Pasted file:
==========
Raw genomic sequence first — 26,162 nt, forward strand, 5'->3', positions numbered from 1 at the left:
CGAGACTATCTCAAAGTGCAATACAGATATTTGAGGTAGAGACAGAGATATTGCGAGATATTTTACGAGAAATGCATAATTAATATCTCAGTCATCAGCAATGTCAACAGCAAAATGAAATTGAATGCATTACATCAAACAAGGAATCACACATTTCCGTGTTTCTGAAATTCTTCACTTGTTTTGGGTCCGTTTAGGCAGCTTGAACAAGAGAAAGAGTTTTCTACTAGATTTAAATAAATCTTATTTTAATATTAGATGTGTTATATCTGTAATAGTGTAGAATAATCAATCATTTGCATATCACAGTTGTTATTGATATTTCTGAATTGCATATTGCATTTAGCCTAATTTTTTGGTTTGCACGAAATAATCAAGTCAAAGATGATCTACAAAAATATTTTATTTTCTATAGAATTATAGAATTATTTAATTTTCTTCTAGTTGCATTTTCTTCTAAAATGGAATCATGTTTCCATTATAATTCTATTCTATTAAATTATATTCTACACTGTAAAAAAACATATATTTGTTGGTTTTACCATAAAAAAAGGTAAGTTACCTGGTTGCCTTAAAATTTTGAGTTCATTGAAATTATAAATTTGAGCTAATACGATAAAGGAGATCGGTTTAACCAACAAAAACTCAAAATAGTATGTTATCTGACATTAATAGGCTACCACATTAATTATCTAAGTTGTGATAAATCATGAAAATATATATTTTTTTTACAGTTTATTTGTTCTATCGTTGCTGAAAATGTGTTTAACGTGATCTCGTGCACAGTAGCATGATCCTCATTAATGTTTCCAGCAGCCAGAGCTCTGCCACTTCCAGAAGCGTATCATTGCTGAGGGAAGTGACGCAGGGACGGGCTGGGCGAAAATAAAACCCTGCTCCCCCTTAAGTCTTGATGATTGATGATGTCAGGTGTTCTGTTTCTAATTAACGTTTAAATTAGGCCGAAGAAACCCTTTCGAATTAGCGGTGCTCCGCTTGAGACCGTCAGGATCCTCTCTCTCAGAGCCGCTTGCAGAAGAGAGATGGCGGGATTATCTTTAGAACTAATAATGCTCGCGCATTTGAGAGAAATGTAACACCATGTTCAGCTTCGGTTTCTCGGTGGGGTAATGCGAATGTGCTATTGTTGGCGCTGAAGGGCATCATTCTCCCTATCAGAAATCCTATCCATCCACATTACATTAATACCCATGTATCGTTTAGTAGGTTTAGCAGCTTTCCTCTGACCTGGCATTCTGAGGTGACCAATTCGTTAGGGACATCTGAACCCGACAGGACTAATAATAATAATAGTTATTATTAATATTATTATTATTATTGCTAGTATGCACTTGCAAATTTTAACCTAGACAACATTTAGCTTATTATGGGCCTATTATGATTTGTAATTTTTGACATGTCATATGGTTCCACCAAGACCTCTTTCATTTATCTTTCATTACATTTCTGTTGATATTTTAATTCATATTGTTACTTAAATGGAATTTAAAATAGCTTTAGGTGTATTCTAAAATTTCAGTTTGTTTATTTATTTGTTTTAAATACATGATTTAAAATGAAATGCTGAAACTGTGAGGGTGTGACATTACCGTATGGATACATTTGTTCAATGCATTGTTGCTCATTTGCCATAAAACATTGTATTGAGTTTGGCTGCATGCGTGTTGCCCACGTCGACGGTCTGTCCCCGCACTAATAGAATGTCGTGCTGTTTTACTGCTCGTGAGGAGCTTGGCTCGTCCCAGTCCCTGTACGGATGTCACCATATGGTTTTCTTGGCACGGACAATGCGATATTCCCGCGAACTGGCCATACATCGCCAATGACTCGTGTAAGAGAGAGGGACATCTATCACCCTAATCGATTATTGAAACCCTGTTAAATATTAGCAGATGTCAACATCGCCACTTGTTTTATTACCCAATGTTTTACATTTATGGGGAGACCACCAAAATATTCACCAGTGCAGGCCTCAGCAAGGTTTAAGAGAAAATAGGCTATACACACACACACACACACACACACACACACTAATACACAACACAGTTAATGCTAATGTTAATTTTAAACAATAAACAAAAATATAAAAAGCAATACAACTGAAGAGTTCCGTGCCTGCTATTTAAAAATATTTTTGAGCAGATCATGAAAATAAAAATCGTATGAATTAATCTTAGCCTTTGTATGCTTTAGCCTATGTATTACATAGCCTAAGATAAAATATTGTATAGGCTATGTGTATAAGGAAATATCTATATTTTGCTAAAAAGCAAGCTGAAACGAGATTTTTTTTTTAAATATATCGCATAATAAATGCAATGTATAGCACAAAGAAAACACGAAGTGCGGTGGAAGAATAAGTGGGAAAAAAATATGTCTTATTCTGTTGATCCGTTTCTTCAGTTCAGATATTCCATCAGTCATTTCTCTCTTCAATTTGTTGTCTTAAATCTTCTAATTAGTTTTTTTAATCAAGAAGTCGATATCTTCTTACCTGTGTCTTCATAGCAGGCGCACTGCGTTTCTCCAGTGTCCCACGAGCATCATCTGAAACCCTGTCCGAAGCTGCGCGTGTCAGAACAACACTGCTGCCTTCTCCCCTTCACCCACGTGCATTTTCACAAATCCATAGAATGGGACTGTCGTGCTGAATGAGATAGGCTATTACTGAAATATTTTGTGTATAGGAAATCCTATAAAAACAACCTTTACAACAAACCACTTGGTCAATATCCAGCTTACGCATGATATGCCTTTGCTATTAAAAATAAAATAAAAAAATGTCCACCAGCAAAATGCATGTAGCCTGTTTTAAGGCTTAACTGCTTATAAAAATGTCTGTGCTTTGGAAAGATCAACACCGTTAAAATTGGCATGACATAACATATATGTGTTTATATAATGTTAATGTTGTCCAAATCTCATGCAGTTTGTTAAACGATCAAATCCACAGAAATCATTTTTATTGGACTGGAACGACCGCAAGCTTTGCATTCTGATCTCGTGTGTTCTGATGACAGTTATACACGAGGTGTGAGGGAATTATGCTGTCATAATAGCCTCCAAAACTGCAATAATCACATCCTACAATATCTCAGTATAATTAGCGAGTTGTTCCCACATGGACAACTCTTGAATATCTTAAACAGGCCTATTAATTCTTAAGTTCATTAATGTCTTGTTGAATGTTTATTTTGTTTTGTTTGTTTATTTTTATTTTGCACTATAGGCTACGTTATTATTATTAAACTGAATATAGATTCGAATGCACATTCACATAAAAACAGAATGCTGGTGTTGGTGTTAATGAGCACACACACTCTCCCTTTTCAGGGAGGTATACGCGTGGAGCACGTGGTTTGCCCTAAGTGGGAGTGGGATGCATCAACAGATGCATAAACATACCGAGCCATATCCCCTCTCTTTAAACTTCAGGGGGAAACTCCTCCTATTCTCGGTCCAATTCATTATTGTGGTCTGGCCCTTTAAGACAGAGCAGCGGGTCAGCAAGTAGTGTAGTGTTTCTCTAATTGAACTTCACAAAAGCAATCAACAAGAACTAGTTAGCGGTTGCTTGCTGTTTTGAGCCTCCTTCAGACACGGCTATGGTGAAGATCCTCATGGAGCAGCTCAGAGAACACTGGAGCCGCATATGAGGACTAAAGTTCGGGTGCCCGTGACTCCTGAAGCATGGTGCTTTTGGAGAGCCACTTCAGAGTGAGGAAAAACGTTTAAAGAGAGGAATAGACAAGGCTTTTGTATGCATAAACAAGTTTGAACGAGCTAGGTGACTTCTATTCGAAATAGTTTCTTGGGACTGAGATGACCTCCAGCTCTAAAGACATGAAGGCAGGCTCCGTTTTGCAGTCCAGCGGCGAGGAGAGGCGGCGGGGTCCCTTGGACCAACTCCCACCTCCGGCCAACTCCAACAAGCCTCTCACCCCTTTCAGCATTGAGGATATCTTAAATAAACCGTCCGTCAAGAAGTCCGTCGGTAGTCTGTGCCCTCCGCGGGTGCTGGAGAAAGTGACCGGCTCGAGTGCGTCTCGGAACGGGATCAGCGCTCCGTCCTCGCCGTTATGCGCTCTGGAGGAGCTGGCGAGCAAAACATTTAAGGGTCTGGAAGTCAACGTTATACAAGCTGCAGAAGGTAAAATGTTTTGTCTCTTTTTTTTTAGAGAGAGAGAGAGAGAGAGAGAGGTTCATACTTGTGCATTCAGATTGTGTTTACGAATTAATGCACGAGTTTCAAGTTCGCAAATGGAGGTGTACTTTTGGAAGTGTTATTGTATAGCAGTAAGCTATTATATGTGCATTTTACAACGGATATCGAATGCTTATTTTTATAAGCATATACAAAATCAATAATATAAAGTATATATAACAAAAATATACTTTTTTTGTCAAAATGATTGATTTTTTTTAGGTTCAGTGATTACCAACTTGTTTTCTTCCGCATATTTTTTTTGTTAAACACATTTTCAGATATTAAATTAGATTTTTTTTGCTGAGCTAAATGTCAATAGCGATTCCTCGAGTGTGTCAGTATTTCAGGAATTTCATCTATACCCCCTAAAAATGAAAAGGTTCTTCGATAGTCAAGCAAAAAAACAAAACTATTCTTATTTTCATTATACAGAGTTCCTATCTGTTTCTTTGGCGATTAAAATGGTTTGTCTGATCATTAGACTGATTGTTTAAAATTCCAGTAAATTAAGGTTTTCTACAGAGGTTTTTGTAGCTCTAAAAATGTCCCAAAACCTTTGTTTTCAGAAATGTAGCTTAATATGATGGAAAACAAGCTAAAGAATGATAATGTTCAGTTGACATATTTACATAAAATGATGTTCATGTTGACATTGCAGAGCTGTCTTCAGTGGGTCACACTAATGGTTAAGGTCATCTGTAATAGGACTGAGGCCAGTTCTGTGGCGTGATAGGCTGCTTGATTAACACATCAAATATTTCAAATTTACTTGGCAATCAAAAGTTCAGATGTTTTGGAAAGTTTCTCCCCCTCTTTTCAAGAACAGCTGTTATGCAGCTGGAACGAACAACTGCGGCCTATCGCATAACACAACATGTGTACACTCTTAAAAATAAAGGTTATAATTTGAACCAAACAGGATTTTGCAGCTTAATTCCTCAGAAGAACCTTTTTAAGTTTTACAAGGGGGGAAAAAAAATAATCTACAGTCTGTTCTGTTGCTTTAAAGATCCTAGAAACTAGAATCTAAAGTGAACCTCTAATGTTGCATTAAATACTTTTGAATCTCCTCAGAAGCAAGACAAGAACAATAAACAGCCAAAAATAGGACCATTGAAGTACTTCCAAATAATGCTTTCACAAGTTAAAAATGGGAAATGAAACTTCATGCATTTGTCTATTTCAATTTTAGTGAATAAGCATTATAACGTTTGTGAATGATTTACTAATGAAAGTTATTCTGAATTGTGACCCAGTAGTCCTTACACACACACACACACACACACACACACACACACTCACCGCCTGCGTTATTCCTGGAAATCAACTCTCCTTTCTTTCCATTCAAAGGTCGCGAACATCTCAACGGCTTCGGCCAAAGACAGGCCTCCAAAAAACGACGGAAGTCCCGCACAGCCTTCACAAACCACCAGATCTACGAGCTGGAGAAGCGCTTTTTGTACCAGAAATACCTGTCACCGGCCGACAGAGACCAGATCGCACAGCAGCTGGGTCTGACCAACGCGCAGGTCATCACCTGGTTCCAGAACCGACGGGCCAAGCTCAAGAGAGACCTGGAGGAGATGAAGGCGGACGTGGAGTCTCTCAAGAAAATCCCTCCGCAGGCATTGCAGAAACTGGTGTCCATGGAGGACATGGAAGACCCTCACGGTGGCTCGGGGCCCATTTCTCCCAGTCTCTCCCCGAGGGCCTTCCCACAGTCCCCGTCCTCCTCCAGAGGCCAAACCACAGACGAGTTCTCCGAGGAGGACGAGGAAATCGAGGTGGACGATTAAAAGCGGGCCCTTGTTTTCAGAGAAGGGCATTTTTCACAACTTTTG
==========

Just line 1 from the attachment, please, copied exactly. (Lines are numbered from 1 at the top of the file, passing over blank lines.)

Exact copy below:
Raw genomic sequence first — 26,162 nt, forward strand, 5'->3', positions numbered from 1 at the left: